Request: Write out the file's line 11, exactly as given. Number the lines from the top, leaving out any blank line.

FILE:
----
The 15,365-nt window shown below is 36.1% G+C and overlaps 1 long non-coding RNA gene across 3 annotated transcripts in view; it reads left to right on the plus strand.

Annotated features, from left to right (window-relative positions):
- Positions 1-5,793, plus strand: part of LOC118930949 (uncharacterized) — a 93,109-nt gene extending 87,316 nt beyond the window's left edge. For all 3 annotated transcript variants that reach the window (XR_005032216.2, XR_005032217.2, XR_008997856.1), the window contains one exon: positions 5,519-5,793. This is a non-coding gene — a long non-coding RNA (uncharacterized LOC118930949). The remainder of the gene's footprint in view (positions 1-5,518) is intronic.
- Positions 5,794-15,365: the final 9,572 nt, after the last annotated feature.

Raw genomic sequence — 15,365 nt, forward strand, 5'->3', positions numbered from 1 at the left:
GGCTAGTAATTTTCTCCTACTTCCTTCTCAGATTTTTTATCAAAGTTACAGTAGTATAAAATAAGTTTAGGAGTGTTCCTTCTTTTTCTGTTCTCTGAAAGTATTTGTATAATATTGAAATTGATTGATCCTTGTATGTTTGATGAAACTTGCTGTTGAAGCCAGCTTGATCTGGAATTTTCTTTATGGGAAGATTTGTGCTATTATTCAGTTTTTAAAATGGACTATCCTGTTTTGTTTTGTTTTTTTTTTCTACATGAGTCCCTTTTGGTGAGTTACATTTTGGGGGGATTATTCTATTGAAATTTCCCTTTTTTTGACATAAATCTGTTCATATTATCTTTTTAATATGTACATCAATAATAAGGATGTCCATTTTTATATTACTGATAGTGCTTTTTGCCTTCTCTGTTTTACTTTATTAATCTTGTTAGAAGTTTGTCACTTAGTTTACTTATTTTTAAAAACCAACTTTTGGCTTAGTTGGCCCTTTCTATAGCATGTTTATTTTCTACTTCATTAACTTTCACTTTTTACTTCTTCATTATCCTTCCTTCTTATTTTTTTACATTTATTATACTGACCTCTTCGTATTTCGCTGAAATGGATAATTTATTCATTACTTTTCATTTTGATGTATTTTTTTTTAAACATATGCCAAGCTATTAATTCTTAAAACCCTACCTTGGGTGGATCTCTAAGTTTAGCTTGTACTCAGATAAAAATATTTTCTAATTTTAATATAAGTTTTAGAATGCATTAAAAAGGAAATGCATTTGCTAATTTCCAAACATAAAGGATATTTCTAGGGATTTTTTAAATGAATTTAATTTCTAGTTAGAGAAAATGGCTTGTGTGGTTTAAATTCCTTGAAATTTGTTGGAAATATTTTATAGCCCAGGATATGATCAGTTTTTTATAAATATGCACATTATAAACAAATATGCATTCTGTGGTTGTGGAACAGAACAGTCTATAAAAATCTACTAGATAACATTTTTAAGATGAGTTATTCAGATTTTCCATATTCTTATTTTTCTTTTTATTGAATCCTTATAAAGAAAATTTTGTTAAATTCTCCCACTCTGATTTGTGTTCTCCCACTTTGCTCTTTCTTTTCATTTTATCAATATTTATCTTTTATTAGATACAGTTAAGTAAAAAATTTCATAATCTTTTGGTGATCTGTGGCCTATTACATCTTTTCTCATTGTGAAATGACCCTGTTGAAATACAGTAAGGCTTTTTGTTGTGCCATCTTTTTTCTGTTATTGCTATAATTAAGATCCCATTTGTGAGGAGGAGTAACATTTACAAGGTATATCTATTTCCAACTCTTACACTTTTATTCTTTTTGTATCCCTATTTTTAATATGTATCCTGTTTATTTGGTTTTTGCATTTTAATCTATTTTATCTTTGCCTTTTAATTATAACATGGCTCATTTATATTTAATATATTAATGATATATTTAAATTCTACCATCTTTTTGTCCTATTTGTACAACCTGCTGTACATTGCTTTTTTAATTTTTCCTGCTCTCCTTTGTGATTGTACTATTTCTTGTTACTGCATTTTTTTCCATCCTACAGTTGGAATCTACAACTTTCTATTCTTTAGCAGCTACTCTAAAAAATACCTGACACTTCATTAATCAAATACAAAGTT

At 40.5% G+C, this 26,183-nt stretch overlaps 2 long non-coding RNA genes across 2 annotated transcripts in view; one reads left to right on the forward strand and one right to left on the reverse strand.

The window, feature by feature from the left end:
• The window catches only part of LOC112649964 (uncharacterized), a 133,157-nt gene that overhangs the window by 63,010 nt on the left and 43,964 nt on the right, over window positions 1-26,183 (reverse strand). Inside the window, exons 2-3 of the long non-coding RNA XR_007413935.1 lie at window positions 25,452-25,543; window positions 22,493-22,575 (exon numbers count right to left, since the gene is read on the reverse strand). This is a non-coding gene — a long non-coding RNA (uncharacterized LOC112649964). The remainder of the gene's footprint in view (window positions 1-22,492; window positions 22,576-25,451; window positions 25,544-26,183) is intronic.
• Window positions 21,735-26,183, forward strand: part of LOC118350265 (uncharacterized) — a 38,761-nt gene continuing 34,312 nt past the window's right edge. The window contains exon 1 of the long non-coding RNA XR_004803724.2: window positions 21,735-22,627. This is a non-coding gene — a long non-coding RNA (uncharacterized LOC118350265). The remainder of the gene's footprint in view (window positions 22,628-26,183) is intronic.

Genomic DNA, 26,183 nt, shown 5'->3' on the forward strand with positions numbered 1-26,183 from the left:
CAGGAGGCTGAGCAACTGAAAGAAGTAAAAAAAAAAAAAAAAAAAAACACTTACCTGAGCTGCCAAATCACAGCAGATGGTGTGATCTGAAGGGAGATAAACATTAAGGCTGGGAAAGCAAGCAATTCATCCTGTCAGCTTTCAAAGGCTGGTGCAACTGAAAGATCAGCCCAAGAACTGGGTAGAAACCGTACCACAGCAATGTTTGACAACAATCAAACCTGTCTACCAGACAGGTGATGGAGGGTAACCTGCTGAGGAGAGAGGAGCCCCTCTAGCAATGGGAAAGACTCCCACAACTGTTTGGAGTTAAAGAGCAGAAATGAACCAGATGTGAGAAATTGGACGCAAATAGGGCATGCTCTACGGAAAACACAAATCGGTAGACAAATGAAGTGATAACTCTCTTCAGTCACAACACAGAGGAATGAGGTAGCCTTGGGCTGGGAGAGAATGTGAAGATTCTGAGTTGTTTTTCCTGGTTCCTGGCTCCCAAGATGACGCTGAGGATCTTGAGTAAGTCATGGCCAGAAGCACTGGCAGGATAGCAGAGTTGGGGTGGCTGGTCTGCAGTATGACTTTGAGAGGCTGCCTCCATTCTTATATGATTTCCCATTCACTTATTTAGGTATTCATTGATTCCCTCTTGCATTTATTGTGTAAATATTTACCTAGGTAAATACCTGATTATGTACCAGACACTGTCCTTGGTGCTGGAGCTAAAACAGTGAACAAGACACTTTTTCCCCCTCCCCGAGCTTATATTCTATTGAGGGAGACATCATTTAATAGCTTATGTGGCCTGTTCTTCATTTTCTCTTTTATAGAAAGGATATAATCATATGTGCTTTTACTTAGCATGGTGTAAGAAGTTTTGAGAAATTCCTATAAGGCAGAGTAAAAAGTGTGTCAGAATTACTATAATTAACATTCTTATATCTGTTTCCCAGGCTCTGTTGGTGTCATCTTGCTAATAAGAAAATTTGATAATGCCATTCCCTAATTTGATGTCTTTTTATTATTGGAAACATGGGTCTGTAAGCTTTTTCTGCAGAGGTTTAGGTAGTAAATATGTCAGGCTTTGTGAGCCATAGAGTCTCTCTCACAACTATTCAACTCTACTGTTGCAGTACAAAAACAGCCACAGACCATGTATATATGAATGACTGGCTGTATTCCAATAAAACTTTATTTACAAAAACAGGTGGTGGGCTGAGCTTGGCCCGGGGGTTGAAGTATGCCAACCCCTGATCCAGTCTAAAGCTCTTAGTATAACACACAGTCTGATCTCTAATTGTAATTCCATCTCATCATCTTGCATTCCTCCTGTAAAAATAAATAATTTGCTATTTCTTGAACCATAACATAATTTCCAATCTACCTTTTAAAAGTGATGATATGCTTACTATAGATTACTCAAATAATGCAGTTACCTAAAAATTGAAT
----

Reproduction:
Genomic DNA, 26,183 nt, shown 5'->3' on the forward strand with positions numbered 1-26,183 from the left: